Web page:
A PAINT bomb attack on a 1916 Edward Carson mural at the International Wall won’t stop the work from being finished, one of the artists said yesterday.

Danny Devenny, whose Carson portrait on the International Wall was defaced some time on Tuesday night/Wednesday morning, said: “The mural is continuing as normal, we are ignoring this. As muralists we are trying to be educators, all we are trying to do here is tell the story of the north’s contribution to 1916.”

Early on Tuesday evening, scathing comments about the Carson work started to appear on social media. On one forum for republicans opposed to Sinn Féin and the peace process, one man urged other contributors to join him  and “blatter it immediately”.

Danny added: “Somebody has misunderstood what we are doing here and that means as artists we aren’t doing our jobs properly. Edward Carson is a hate figure within republican and nationalist circles, but unfortunately you cannot tell the story of 1916 without referencing Carson. If we haven’t done this properly then we are sorry. I would like to invite the person or persons behind this to come down and have a chat with me.”

Danny has artists from San Diego, El Salvador and Liverpool helping him with the murals, making it a truly ‘international’ attraction.

Danny continued: “There’s no need for anyone to do this in the middle of the night. Whoever has done this has disgraced and humiliated themselves. Nothing on this wall is permanent that’s the thing, everything will eventually be painted over to tell a different story. It’s only a wall, there are children being shot dead as we speak in Gaza and people being buried in Belgium, we need to stop this.”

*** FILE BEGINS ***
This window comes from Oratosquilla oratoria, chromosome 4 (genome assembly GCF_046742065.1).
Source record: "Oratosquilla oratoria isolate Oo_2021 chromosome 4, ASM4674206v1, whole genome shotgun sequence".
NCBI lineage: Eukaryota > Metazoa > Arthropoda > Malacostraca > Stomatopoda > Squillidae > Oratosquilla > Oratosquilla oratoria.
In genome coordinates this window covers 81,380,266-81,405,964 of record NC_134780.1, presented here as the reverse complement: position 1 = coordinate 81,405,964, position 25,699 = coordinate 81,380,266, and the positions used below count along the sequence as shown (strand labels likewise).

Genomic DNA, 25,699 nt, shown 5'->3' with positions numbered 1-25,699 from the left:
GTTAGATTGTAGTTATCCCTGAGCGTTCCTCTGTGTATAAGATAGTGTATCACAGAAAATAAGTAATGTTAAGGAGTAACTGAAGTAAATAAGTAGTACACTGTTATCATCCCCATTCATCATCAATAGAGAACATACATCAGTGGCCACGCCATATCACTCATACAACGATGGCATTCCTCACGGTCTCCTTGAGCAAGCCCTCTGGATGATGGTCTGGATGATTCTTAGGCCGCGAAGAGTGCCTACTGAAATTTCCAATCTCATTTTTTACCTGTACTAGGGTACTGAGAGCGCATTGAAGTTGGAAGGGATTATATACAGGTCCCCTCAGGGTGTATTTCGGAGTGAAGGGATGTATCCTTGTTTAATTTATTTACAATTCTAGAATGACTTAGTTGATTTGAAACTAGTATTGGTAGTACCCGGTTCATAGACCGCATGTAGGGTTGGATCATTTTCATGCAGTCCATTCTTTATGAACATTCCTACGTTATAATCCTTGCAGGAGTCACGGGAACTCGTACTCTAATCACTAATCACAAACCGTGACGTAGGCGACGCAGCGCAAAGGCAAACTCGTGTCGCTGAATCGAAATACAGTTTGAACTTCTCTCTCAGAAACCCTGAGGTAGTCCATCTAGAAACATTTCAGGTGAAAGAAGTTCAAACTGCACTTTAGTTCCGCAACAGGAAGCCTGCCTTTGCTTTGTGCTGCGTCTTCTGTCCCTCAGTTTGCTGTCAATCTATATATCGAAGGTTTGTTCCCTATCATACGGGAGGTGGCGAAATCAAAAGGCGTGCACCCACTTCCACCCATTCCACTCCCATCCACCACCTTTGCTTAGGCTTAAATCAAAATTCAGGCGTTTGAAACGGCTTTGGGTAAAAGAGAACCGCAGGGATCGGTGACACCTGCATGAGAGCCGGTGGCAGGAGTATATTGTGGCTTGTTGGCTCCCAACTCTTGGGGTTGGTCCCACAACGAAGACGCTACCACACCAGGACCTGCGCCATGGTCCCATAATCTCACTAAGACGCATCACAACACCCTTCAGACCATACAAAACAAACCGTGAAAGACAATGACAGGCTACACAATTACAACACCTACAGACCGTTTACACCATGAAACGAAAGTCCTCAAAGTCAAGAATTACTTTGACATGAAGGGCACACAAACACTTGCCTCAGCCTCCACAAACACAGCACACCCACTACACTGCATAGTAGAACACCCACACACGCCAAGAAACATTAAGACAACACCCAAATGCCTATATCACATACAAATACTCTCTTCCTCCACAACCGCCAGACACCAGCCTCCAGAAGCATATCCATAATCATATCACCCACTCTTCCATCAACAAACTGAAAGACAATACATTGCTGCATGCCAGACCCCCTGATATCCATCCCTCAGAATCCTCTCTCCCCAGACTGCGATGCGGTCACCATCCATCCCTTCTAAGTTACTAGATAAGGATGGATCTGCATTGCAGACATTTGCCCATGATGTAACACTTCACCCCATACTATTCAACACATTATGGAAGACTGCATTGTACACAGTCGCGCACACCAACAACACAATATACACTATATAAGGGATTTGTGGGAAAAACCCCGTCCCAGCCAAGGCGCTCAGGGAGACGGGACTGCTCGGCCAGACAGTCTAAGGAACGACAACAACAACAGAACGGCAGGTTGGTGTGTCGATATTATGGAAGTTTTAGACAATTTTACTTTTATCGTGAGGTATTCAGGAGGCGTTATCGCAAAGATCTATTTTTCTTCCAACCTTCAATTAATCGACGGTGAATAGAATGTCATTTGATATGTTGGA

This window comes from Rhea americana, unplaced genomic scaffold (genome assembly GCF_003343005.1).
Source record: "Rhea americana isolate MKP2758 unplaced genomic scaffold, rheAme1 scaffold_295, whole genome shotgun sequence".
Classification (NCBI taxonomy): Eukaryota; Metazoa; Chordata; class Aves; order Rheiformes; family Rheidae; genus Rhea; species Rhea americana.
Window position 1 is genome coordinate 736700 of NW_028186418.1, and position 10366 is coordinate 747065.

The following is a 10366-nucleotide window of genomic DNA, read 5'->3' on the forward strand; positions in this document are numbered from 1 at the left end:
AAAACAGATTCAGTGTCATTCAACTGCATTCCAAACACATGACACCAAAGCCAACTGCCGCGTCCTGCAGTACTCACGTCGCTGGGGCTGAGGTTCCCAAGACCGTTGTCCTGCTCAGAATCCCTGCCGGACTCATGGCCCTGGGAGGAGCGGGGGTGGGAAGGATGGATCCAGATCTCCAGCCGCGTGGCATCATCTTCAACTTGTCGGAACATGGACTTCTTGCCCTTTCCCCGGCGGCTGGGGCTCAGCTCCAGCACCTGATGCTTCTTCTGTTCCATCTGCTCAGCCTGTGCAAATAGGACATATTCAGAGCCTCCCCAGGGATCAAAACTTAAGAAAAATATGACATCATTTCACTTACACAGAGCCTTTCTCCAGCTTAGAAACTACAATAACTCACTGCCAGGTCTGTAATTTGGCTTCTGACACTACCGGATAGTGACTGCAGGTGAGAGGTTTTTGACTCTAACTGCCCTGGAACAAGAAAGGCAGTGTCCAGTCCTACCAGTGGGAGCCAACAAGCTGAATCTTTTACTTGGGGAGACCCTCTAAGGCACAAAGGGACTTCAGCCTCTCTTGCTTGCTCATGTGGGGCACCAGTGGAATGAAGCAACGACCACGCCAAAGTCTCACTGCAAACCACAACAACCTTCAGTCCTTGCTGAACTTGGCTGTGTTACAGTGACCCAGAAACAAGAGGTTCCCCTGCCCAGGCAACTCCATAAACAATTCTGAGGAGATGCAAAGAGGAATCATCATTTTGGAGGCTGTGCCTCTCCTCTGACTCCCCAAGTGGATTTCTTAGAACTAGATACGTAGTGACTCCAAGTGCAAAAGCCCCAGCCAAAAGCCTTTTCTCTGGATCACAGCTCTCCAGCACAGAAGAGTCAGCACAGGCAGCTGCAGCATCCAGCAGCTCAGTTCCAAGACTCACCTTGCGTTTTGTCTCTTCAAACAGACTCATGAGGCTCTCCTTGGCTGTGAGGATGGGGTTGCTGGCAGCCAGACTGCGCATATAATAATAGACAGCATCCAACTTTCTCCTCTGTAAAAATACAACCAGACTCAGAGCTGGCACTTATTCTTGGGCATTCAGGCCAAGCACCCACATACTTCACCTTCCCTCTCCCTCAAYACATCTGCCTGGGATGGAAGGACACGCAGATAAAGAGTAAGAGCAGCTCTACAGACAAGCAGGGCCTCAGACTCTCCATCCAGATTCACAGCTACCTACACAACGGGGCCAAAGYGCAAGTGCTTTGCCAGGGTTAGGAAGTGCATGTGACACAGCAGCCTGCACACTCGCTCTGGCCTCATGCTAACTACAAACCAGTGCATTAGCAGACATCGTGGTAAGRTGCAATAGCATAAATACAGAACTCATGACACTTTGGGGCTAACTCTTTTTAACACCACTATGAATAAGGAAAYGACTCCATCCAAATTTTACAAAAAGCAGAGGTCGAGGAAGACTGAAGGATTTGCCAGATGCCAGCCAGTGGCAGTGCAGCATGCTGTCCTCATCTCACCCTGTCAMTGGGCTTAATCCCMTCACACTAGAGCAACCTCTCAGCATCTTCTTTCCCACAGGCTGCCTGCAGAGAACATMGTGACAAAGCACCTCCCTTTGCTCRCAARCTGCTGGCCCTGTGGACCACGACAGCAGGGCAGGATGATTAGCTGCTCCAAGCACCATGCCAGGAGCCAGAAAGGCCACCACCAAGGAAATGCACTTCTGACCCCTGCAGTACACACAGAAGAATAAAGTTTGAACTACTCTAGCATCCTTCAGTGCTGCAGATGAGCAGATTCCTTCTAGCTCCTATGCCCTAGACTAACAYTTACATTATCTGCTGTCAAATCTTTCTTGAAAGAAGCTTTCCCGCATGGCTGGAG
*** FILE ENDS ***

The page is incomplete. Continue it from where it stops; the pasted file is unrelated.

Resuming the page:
Meanwhile, the new ‘Unbound and Unbroken’ mural at South Link beside the Andersonstown Social Club was paint-bombed last Thursday night just hours ahead of the Friday unveiling.

The damage was quickly repaired and the unveiling went ahead as planned. But  Bobby Storey from the Andersonstown Social Club said: “The paint used to deface this mural is very similar to the paint used in the attack on the Sinn Féin office in Turf Lodge a while back. Basically, it’s the same type of paint and the same type of politics. The murals are a broad republican depiction of the last one hundred years of republican struggle. Why anyone would have a problem with this defies understanding.”